Occasionally, cancer detection methods are lacking when it comes to accurately detecting early stages of cancer. Current methods of cancer detection are hindered by lack of ability to identify all tumor types including distinction between malignant and benign. Patients are currently subjected to fairly invasive and sometimes inaccurate methods of biopsy that can cause extreme amounts of pain and sometimes additional injury. However, progress is being made towards noninvasive cancer detection in the medical field.
Improvements are being made to a form of “fluid biopsy” that tests bodily fluids such as blood, saliva, or urine for the presence of tumor-derived DNA. Early cancer detection by these biomarkers can “enable prompt and successful treatment” (Leygo, 2017). Some forms of cancer are often diagnosed after it has progressed and metastasized which lowers the patient’s chance of survival. Specifically blood-based biomarkers enable medical professionals to detect cancer before they metastasize and “allows for definitive local treatment, resulting in excellent survival rates” (Cree, 2017).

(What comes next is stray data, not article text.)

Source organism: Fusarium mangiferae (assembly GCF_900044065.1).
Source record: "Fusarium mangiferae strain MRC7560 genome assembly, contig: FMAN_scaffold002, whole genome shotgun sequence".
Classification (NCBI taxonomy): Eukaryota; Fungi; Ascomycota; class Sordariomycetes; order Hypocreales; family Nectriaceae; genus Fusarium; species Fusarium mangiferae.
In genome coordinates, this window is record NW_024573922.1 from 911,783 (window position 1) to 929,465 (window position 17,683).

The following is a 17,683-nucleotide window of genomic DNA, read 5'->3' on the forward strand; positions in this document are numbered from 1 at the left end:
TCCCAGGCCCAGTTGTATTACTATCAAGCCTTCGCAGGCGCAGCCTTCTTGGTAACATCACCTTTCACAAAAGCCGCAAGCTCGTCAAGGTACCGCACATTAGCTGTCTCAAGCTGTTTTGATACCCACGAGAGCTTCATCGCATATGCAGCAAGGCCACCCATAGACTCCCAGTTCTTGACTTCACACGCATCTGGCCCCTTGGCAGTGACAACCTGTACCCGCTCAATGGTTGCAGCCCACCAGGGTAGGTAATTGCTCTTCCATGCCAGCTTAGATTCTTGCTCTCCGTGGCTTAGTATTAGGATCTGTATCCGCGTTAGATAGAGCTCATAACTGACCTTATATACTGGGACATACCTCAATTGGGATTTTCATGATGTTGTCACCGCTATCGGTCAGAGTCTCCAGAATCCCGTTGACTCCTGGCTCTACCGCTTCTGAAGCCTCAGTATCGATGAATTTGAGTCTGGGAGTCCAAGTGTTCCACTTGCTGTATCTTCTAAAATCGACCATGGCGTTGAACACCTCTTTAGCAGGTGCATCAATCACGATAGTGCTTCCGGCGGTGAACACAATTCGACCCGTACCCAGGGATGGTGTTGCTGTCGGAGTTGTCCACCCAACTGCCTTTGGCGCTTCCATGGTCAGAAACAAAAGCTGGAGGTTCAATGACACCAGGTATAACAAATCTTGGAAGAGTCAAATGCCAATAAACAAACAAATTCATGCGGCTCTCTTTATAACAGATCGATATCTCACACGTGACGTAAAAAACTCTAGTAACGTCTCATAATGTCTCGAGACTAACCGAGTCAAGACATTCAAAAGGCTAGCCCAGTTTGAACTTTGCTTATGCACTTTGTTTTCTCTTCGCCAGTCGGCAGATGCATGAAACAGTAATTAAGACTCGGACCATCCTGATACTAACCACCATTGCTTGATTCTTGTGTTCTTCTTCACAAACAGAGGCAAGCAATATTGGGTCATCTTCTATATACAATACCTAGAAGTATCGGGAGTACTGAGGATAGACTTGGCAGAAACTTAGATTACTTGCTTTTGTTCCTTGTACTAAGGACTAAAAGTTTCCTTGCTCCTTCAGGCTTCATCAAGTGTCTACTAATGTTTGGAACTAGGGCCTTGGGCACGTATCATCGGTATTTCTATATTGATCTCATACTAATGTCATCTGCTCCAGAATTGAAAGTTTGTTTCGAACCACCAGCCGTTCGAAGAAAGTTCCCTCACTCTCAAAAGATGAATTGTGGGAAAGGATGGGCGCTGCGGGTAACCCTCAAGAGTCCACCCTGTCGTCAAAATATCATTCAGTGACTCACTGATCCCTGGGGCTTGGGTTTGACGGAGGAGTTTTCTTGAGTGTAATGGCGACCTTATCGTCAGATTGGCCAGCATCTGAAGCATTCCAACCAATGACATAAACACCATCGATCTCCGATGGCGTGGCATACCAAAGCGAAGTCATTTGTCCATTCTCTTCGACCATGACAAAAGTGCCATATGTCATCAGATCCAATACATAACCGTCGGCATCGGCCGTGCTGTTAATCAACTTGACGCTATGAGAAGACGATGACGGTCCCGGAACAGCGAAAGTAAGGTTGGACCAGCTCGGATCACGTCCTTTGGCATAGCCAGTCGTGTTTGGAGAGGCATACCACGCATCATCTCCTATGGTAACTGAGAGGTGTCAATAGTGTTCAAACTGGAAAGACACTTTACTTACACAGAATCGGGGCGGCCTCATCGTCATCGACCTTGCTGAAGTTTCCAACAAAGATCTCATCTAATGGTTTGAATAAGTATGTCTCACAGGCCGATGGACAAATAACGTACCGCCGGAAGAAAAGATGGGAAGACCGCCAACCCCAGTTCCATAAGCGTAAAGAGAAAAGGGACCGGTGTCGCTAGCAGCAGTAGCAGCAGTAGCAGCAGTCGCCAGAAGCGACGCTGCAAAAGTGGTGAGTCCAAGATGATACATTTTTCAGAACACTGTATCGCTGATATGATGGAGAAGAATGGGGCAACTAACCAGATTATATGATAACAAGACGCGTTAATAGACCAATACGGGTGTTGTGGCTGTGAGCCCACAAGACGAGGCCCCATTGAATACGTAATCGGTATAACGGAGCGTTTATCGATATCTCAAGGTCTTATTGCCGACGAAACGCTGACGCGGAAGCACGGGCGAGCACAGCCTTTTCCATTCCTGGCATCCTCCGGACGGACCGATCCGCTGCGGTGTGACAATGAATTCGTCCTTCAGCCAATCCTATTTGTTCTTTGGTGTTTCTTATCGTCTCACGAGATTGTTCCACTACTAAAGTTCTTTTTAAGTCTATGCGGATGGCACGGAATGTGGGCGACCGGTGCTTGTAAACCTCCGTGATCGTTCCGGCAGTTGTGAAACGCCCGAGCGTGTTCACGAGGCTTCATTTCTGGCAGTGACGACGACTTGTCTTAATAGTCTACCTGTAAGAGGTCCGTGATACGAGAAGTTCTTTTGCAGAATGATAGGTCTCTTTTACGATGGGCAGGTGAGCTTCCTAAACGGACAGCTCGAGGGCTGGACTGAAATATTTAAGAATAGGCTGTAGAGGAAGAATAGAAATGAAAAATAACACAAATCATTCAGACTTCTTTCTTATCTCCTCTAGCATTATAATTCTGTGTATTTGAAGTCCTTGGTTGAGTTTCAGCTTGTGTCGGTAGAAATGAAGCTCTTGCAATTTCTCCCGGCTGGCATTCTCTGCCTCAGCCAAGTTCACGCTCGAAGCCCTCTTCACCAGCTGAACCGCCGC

Recently, Johns Hopkins University scientists tested a group of individuals already known to have cancer to test the accuracy of detecting cancerous DNA through fluid biopsy (Marchione, 2018). Not only was the method already fairly accurate, in many cases it could also narrow the origin of the cancer to a specific place in the body. The university sates that they still have to continue improving and testing the fluid biopsy process before it can become a common procedure. 10,000 patients in their study will be tracked at least for the next five years.
For some cancers, detection through this method has not been developed enough to eliminate all traditional forms of detection. It does however, give hope for earlier detection, higher survival rate, and reduction of pain or additional injury from traditional biopsy methods.
Cree, I. A., Uttley, L., Woods, H. B., Kikuchi, H., Reiman, A., Harnan, S., & … UK Early Cancer Detection, C. (2017). The evidence base for circulating tumour DNA blood-based biomarkers for the early detection of cancer: a systematic mapping review. BMC Cancer, 171-17. doi:10.1186/s12885-017-3693-7
Leygo, C., Williams, M., Jin, H. C., Chan, M. Y., Chu, W. K., Grusch, M., & Cheng, Y. Y. (2017). DNA Methylation as a Noninvasive Epigenetic Biomarker for the Detection of Cancer. Disease Markers, 1-13. doi:10.1155/2017/3726595
Marchione, M. (2018, January 20). Progress Made on Blood Test to Detect Deadliest Cancers. Retrieved January 22, 2018, from http://time.com/5111157/blood-test-for-cancer/